On the one hand, I feel sorry for the kid. His mother basically prostituted him to make him a millionaire, and his dad sure as hell isn't looking out for his son. On the other hand, we all have the choice to do right or wrong. And as Bieber's leaked deposition video showed, he's too frat to care.
Bieber's stupid behavior has only escalated in recent years. A reporter for the Chicago Sun Times wrote that he had been around Bieber when he first came to Chicago. Bieber asked for some water, and a gopher fetched one from the freezer. He swatted the bottle away and said, "I only drink room temperature water." Since then, it's been peeing in a mop bucket, writing that Anne Frank probably would have been a fan, throwing eggs, and other examples of pack behavior lessening his inhibitions.
Part of being a modern celebrity is the ability to cultivate a fan following, die hards who will buy anything you make and white knight you on those nasty Intertubes. Gene Roddenberry was probably the first to do it with Star Trek, going so far as to get the fans to pressure NASA into renaming the space shuttle prototype the Enterprise. But back then, those in charge followed the Prime Directive -- don't interfere with the culture. Sure, fans would do some nasty shit, such as one Trekkie sending J. Michael Straczynski a virus that wiped his computer during the heyday of Babylon 5. But that was the fans, their emperors did not condone such things, even if they secretly delighted in them. I personally believe the change started when Rob Liefeld rode his cult following to massive success. Others saw how his zerglings behaved and thought, "I want a personal army, too!" Being a success isn't the goal. Being a cult leader is.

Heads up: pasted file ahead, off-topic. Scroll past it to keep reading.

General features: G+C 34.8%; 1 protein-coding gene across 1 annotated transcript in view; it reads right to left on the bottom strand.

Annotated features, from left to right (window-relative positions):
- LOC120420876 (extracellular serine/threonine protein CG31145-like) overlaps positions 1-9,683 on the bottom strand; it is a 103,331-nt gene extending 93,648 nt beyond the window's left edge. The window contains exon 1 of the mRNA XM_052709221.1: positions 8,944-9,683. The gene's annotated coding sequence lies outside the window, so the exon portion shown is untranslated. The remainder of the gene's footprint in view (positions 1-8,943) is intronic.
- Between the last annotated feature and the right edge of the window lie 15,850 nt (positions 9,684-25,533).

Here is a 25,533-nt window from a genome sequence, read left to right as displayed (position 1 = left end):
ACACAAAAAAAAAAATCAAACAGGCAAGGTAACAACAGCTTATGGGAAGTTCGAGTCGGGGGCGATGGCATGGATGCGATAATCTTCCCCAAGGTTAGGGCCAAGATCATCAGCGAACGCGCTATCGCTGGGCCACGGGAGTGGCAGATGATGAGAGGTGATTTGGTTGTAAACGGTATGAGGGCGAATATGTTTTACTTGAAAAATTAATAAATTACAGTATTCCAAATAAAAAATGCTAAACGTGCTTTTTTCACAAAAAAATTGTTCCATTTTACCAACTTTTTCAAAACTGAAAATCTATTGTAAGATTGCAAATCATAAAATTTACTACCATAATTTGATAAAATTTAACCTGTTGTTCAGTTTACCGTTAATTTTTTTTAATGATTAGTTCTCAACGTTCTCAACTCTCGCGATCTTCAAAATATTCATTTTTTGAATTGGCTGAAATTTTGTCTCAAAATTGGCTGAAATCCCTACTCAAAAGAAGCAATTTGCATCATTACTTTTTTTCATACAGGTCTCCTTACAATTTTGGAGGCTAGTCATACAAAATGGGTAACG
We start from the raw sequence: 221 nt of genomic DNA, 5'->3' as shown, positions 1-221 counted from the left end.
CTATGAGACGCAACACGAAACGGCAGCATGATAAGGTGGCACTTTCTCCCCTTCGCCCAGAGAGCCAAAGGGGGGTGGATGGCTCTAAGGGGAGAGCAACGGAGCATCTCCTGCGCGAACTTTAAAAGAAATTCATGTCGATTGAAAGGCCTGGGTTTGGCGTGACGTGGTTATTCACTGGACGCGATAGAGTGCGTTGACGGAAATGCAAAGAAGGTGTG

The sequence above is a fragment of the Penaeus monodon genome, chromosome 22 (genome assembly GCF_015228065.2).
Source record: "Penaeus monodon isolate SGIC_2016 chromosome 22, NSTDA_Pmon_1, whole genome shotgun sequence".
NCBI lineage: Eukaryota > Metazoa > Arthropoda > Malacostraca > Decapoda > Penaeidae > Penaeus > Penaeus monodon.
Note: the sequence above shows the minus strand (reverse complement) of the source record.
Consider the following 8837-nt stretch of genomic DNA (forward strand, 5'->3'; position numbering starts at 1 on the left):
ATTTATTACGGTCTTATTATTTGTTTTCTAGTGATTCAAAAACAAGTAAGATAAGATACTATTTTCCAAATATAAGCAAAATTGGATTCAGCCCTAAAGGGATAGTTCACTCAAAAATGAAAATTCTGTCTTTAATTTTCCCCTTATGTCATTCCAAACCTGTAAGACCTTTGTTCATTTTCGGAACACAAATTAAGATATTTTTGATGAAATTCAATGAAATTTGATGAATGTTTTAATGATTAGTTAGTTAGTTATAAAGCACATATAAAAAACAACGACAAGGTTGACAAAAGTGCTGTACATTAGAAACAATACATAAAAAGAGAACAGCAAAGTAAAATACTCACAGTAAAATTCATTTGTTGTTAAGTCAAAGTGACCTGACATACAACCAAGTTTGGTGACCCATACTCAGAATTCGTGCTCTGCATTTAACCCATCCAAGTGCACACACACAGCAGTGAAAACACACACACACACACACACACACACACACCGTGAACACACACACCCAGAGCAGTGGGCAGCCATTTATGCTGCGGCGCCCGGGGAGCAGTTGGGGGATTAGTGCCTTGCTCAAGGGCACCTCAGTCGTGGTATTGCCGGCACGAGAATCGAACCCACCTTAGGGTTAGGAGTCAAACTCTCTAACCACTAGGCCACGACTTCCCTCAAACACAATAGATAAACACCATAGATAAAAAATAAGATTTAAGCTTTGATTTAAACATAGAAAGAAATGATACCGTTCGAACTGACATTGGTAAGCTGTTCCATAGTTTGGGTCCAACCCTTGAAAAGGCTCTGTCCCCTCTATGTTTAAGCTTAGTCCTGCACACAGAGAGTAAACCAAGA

So when the backlash hits and it can't be countered, it creates some interesting headlines. For example, at Tenino Elementrary School in the neighborhood of Seattle, Washington. Dave Ford is the principal there and they decided to try raising funds to help kids in Ghana. Word of the charitable endeavor spread, and soon other schools in the area were trying to raise funds for Ghana. All proceeds raised go to Crossover International Academy there to give the students food, clothes, schoolbooks, and so on. A worthy goal, I'm sure you'll all agree. At Tenino High School, Geraldine Maxfield is the leadership teacher, and encouraged the kids to do something. Student body president Connor Stakelin took it from there.
Here's the wind-up: Stakelin and the student council set a goal of raising $1,200 for CIA.
Here's the pitch: the plan was to play Justin Bieber's "Baby" on a continuous loop over the school's intercom between classes and during lunch. That is technically a violation of copyright, as it is considered a public performance. Where's the RIAA when you ACTUALLY need them for once?!?
An empty water jug was set out with a reference to the school mascot, saying, "Beavers, stop the Bieber." The goal was $1,200, but Stakelin said he would show mercy and stop playing the music if they reached $500. "For some of them, it's incentive to donate because they don't want to hear it anymore." I got $5, you take PayPal?
The endeavor started on Monday.
They hit $900 on Tuesday.
Apparently, some people don't think it's funny that people will pay money to NOT listen to Bieber's music. Maxfield defended the thing as all in good fun. "The whole idea is all in good fun and makes the kids think globally. It's about helping students in another country and another culture." Yeah, but what a price.
No word on if they are going to modify the Geneva Accords over this.